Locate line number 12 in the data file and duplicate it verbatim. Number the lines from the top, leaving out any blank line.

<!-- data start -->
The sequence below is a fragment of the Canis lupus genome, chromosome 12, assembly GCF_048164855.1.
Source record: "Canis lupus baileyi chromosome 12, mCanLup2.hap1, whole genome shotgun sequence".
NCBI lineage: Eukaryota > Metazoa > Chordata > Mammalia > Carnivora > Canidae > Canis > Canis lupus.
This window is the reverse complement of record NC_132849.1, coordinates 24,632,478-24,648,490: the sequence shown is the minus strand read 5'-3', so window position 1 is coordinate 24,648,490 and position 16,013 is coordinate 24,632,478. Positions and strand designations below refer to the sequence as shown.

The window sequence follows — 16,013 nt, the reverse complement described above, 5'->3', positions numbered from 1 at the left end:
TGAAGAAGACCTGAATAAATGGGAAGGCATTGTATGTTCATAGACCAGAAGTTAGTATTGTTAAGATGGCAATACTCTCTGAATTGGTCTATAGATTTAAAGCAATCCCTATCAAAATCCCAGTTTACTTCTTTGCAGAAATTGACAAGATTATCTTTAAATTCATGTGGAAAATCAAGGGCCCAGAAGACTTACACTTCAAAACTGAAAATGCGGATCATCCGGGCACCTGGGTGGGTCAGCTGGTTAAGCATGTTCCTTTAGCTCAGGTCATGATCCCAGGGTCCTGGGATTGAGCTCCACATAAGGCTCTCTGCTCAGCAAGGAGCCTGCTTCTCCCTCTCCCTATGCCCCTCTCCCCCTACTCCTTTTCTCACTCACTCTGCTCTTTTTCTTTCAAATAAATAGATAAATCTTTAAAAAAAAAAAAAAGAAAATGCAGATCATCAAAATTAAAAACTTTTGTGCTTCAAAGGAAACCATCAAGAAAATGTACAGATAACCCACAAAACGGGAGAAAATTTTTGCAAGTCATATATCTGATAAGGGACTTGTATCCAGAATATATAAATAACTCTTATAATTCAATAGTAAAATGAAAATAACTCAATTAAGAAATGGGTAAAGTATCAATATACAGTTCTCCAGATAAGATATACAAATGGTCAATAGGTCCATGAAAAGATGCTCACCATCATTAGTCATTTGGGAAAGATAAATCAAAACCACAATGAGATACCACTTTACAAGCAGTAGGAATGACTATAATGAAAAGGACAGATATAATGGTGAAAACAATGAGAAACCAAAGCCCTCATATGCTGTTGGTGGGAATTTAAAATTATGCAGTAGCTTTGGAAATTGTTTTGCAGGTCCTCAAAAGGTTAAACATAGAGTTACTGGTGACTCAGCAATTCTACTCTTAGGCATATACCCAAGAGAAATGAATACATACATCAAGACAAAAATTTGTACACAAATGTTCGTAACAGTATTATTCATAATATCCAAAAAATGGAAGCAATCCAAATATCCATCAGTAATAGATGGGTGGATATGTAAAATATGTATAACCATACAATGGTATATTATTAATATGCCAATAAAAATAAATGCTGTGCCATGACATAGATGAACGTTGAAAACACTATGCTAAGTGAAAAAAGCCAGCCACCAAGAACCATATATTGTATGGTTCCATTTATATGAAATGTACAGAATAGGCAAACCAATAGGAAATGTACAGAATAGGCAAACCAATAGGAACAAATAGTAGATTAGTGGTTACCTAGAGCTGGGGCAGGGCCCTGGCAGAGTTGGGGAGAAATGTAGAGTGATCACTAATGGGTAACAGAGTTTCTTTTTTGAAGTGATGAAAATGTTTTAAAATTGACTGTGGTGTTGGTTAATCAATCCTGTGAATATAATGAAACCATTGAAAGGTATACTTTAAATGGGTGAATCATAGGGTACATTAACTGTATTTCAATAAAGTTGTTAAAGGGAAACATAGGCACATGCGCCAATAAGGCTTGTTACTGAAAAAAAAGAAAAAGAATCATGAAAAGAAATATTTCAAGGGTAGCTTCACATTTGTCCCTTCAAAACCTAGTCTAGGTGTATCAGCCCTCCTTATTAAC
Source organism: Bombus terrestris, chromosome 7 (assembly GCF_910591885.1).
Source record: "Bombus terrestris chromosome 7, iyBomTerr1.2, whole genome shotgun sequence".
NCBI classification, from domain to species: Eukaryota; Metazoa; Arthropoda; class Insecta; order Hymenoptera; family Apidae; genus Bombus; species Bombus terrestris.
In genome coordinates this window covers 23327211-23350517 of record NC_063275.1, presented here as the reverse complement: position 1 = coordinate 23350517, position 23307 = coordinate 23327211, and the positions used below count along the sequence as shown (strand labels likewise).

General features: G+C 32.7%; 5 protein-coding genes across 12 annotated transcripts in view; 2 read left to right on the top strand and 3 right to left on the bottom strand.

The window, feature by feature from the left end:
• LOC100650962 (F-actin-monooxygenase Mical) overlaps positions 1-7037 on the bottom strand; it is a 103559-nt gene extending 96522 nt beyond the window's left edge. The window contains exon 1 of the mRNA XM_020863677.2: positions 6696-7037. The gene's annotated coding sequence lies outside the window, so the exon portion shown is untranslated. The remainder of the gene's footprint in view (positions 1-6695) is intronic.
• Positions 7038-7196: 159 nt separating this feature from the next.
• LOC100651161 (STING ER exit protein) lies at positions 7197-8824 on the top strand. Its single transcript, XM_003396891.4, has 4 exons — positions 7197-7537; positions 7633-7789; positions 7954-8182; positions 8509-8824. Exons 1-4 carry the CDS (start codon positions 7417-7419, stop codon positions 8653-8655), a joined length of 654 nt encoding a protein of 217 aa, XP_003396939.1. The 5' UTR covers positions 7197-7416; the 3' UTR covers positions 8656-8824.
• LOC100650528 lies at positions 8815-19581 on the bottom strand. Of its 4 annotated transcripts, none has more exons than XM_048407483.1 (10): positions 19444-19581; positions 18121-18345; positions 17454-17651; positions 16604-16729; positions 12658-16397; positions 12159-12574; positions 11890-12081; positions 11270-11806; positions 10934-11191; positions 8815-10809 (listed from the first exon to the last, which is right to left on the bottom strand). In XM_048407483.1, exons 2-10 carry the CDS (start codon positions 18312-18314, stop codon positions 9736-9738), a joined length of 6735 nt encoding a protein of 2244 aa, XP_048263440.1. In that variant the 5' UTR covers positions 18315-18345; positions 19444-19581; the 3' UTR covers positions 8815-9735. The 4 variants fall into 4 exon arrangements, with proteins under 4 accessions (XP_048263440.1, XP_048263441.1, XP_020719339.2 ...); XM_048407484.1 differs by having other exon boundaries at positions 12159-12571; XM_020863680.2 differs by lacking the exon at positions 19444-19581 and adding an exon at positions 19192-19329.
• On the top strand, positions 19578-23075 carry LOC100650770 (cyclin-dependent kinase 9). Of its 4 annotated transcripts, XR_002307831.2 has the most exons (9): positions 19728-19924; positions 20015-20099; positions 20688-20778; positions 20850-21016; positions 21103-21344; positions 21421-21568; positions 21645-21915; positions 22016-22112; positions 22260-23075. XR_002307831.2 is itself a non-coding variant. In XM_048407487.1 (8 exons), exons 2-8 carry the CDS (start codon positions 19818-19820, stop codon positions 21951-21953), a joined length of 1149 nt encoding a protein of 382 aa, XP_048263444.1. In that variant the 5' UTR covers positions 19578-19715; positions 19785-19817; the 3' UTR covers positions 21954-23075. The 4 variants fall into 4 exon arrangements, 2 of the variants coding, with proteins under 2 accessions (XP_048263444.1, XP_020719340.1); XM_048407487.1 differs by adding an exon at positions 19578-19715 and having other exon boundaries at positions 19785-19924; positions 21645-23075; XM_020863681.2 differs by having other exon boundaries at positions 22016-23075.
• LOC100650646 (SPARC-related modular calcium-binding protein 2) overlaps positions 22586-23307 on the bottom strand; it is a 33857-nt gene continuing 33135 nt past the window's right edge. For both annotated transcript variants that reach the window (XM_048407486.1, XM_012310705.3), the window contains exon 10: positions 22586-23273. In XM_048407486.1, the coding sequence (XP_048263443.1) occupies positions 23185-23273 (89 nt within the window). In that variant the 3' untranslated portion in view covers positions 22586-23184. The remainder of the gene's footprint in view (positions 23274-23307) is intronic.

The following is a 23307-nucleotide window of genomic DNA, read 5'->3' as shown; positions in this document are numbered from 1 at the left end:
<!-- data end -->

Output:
The window, feature by feature from the left end: